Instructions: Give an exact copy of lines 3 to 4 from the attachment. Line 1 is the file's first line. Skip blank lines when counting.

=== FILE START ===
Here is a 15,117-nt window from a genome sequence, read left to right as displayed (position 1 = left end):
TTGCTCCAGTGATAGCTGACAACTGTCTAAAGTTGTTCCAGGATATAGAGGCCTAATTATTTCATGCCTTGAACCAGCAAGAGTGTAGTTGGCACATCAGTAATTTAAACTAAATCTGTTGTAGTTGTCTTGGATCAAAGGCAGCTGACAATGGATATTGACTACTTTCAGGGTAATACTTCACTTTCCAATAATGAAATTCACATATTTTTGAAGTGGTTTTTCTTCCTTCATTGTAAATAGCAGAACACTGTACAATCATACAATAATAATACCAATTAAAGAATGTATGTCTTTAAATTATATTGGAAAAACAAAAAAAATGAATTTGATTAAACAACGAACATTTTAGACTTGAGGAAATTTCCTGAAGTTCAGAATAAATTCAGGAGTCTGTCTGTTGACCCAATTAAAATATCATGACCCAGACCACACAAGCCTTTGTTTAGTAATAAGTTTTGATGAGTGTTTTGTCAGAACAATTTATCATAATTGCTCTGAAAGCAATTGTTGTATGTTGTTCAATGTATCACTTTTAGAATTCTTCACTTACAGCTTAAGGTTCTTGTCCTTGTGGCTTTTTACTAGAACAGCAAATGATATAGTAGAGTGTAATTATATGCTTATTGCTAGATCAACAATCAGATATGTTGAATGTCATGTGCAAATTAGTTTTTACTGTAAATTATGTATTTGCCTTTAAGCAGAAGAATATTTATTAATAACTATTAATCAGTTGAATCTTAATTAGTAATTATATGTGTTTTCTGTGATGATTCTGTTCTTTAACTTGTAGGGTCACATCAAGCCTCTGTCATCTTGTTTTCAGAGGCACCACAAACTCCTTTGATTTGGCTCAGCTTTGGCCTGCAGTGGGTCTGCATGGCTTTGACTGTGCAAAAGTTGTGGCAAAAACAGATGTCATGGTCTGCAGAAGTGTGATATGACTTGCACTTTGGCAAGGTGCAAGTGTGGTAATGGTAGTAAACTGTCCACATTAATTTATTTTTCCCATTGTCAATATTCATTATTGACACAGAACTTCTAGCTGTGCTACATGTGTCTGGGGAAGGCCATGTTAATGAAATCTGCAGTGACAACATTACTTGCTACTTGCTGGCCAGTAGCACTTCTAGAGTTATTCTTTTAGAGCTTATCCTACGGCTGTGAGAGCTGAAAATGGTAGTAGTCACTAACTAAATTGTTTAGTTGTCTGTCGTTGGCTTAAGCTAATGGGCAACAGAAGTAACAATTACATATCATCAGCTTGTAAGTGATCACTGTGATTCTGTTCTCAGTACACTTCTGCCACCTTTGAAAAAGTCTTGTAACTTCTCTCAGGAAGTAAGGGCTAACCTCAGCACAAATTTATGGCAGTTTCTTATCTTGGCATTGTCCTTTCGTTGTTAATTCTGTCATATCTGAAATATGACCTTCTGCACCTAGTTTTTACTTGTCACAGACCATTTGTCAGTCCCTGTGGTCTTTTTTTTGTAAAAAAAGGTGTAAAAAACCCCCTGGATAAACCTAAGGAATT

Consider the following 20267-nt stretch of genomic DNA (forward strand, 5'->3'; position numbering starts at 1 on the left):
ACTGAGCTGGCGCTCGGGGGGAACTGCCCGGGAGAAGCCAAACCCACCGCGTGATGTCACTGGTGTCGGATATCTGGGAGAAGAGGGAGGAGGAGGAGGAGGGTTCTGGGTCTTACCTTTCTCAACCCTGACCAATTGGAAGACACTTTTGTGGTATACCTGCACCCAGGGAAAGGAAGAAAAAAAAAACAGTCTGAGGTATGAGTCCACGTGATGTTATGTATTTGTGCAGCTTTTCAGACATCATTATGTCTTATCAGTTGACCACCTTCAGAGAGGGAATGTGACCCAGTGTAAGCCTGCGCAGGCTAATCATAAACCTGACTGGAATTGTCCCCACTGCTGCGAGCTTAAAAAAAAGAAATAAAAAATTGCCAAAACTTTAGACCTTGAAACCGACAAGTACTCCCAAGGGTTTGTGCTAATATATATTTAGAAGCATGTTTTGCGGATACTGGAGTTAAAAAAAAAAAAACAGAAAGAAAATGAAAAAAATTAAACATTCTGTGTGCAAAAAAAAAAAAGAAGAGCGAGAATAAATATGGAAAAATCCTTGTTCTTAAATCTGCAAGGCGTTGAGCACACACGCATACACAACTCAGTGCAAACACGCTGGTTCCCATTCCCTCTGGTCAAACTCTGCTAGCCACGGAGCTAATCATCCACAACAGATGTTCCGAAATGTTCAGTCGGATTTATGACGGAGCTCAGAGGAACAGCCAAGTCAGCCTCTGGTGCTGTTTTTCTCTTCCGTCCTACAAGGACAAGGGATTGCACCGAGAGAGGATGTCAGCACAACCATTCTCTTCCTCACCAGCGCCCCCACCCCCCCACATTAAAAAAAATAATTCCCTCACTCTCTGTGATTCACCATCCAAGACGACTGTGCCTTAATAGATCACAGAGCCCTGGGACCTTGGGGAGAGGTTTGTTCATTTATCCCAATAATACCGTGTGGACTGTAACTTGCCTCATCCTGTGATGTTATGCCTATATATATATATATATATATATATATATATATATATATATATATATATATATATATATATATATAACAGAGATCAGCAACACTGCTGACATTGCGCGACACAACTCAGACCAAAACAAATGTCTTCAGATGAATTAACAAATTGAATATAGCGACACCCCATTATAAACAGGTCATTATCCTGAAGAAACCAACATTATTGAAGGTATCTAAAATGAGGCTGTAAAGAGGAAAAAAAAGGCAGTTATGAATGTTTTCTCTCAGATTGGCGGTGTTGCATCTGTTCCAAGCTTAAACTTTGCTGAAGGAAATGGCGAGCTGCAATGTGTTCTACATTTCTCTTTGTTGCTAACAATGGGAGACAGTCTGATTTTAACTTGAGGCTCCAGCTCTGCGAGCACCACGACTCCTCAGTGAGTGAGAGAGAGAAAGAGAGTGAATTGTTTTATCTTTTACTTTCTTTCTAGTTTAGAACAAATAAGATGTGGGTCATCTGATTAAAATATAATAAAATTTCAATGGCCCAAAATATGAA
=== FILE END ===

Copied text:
Consider the following 20267-nt stretch of genomic DNA (forward strand, 5'->3'; position numbering starts at 1 on the left):
ACTGAGCTGGCGCTCGGGGGGAACTGCCCGGGAGAAGCCAAACCCACCGCGTGATGTCACTGGTGTCGGATATCTGGGAGAAGAGGGAGGAGGAGGAGGAGGGTTCTGGGTCTTACCTTTCTCAACCCTGACCAATTGGAAGACACTTTTGTGGTATACCTGCACCCAGGGAAAGGAAGAAAAAAAAAACAGTCTGAGGTATGAGTCCACGTGATGTTATGTATTTGTGCAGCTTTTCAGACATCATTATGTCTTATCAGTTGACCACCTTCAGAGAGGGAATGTGACCCAGTGTAAGCCTGCGCAGGCTAATCATAAACCTGACTGGAATTGTCCCCACTGCTGCGAGCTTAAAAAAAAGAAATAAAAAATTGCCAAAACTTTAGACCTTGAAACCGACAAGTACTCCCAAGGGTTTGTGCTAATATATATTTAGAAGCATGTTTTGCGGATACTGGAGTTAAAAAAAAAAAAACAGAAAGAAAATGAAAAAAATTAAACATTCTGTGTGCAAAAAAAAAAAAGAAGAGCGAGAATAAATATGGAAAAATCCTTGTTCTTAAATCTGCAAGGCGTTGAGCACACACGCATACACAACTCAGTGCAAACACGCTGGTTCCCATTCCCTCTGGTCAAACTCTGCTAGCCACGGAGCTAATCATCCACAACAGATGTTCCGAAATGTTCAGTCGGATTTATGACGGAGCTCAGAGGAACAGCCAAGTCAGCCTCTGGTGCTGTTTTTCTCTTCCGTCCTACAAGGACAAGGGATTGCACCGAGAGAGGATGTCAGCACAACCATTCTCTTCCTCACCAGCGCCCCCACCCCCCCACATTAAAAAAAATAATTCCCTCACTCTCTGTGATTCACCATCCAAGACGACTGTGCCTTAATAGATCACAGAGCCCTGGGACCTTGGGGAGAGGTTTGTTCATTTATCCCAATAATACCGTGTGGACTGTAACTTGCCTCATCCTGTGATGTTATGCCTATATATATATATATATATATATATATATATATATATATATATATATATATATATATATATATATAACAGAGATCAGCAACACTGCTGACATTGCGCGACACAACTCAGACCAAAACAAATGTCTTCAGATGAATTAACAAATTGAATATAGCGACACCCCATTATAAACAGGTCATTATCCTGAAGAAACCAACATTATTGAAGGTATCTAAAATGAGGCTGTAAAGAGGAAAAAAAAGGCAGTTATGAATGTTTTCTCTCAGATTGGCGGTGTTGCATCTGTTCCAAGCTTAAACTTTGCTGAAGGAAATGGCGAGCTGCAATGTGTTCTACATTTCTCTTTGTTGCTAACAATGGGAGACAGTCTGATTTTAACTTGAGGCTCCAGCTCTGCGAGCACCACGACTCCTCAGTGAGTGAGAGAGAGAAAGAGAGTGAATTGTTTTATCTTTTACTTTCTTTCTAGTTTAGAACAAATAAGATGTGGGTCATCTGATTAAAATATAATAAAATTTCAATGGCCCAAAATATGAA